Former surgeon general calls Arizona’s coronavirus situation problematic
PHOENIX — The former U.S. Surgeon General said Monday that the surge of coronavirus cases coupled with depleting resources is problematic for Arizona.
“It’s going to get a lot worse,” Dr. Richard Carmona told KTAR News 92.3 FM’s The Gaydos and Chad Show. “We’re seeing a big surge in cases statewide and that’s really problematic.”
Carmona, who now works with a team at the University of Arizona to study coronavirus trends, said the numbers are way too high considering the Thanksgiving, Christmas and New Year’s holidays have yet to take place.
Health officials are already bracing for surges in the weeks following those holidays from people gathering. In Arizona, the concern is magnified with snowbirds expected to start making their way to the state from colder parts of the country.
Carmona noted that during this time of year, it’s not uncommon for snowbirds to fill up a few ICU beds during the flu season because they tend to be older with chronic medical conditions, but adding the pandemic on top of that could spell trouble.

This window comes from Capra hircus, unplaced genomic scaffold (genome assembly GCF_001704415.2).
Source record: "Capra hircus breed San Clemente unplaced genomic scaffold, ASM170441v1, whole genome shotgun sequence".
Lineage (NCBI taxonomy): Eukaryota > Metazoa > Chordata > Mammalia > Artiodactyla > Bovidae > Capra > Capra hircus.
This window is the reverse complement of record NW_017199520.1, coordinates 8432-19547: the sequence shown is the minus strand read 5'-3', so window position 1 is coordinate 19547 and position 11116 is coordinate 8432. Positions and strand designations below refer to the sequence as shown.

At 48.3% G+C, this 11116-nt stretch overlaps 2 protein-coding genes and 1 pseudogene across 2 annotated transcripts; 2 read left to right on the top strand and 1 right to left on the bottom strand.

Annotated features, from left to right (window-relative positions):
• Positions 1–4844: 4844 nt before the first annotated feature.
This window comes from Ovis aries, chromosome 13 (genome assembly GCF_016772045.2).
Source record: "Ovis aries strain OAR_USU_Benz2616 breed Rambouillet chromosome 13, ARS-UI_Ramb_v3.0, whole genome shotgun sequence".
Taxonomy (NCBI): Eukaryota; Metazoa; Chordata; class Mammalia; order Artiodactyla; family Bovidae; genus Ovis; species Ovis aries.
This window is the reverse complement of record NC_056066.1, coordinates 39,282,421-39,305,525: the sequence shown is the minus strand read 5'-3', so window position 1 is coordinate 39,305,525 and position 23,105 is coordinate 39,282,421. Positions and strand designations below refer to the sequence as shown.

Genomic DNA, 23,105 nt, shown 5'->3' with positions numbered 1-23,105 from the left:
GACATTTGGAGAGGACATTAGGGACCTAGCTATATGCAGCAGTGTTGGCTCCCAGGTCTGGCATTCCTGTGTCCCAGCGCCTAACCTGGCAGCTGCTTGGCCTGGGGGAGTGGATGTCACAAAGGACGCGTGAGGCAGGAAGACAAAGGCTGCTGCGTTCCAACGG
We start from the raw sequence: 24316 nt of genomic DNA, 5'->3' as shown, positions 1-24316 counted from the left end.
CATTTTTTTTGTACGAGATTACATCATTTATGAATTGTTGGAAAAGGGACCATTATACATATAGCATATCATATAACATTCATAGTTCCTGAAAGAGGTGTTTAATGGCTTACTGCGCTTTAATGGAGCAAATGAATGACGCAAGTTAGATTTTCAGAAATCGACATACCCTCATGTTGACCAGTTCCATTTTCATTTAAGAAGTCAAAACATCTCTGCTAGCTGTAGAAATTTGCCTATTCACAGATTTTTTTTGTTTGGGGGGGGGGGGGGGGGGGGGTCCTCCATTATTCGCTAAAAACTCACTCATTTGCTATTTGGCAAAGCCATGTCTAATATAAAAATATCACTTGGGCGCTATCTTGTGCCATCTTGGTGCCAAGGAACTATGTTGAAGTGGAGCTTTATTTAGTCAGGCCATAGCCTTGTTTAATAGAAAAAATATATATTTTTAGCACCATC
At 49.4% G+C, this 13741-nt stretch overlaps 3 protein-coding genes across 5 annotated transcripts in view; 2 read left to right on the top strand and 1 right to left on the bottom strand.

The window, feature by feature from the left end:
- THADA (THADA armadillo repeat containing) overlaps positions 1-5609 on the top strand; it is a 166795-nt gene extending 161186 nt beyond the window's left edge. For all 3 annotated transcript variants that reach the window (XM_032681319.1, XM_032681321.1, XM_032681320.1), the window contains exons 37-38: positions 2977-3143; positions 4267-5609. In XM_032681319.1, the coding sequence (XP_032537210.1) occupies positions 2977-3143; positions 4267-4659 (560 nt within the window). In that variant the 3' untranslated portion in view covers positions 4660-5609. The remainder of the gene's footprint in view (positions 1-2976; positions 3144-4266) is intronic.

“We’re getting up to the level where our resources are being depleted to a very critical point,” Carmona said.
On Monday, Arizona health officials reported 2,659 new coronavirus cases and no additional deaths, bringing the documented totals to 302,324 infections and 6,464 fatalities. Virus cases in the state have been surging since the beginning of October and continue to approach record levels.
Arizona’s weekly percent positivity for COVID-19 diagnostic testing, an indicator of how much the virus is spreading in the community, has reached its highest level in four months.
The positivity rate was 12% for the 119,036 tests reported last week, the highest since it was 12% for the week starting July 19.
The numbers of confirmed or suspected COVID-19 hospital inpatients and ICU beds have more than doubled since the start of November, tallying 2,008 and 469 on Sunday, respectively.
Despite the rising cases, Carmona said staffing is the biggest issue to keep an eye on.
“The resource that is probably most important is personnel, and nurses and doctors and respiratory therapists are burning out because they’ve been doing this every day,” Carmona said.
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